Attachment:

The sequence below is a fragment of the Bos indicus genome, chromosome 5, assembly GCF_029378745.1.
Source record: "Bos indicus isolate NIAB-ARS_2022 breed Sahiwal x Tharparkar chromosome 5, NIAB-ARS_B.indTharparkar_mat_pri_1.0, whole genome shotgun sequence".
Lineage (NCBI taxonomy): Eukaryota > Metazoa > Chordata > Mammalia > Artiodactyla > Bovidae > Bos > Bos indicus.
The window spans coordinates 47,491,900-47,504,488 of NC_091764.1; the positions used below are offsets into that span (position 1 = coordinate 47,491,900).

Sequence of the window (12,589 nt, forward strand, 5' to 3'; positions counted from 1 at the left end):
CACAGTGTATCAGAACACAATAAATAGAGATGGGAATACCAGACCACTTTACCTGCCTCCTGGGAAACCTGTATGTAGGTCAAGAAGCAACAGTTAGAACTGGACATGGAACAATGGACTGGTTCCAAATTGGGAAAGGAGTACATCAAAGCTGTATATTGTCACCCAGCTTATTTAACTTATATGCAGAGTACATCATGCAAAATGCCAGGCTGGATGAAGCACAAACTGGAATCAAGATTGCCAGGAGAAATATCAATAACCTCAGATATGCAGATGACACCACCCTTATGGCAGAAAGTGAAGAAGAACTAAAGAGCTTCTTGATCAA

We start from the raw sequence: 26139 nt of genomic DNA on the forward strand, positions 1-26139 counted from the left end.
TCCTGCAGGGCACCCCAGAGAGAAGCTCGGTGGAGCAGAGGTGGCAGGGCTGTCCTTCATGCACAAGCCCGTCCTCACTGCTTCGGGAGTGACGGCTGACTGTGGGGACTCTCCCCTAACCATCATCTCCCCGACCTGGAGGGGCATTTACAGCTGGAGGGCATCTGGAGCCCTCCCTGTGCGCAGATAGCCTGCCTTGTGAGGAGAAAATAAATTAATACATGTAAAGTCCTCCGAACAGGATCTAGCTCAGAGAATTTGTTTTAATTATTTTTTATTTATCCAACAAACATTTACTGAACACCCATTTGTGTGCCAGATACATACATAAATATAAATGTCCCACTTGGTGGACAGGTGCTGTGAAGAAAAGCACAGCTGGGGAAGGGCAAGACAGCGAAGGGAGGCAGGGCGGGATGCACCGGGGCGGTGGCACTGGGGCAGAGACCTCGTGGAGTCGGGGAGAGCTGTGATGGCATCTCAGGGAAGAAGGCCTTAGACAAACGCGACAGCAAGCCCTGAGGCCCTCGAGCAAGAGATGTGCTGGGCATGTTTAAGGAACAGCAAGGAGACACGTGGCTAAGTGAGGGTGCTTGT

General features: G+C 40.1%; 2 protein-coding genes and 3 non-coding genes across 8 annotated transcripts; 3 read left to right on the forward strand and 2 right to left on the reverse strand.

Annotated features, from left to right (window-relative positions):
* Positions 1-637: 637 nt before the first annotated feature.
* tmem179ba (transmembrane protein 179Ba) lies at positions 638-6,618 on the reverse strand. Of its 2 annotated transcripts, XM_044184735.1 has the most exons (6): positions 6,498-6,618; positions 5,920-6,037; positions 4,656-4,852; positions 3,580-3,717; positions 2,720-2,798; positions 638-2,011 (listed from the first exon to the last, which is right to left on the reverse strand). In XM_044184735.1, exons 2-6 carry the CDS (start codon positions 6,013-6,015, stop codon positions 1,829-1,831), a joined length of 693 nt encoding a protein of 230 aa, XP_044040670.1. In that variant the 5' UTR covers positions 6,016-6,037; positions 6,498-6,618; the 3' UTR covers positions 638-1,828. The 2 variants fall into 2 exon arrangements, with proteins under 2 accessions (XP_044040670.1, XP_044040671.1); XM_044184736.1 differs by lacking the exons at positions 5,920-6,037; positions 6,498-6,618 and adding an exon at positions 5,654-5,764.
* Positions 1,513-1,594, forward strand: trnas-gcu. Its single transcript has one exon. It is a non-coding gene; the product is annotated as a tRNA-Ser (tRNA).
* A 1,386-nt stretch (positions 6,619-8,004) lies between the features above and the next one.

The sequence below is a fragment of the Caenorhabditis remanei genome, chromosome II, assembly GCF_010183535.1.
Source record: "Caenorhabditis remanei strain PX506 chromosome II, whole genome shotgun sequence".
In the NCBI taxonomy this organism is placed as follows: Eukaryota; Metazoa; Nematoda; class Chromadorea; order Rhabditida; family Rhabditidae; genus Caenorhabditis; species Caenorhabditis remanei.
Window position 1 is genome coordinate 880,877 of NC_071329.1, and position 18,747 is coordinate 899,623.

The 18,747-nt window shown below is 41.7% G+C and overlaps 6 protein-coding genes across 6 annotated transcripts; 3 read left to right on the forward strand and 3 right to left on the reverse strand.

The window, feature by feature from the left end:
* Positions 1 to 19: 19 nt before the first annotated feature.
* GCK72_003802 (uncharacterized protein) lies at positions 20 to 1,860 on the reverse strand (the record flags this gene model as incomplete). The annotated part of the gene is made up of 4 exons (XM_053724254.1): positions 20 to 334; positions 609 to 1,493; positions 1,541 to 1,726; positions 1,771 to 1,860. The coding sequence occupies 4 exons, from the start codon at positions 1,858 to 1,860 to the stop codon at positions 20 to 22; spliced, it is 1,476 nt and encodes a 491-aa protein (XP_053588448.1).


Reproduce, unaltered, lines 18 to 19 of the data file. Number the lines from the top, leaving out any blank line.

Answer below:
Window position 1 is genome coordinate 880,877 of NC_071329.1, and position 18,747 is coordinate 899,623.

The 18,747-nt window shown below is 41.7% G+C and overlaps 6 protein-coding genes across 6 annotated transcripts; 3 read left to right on the forward strand and 3 right to left on the reverse strand.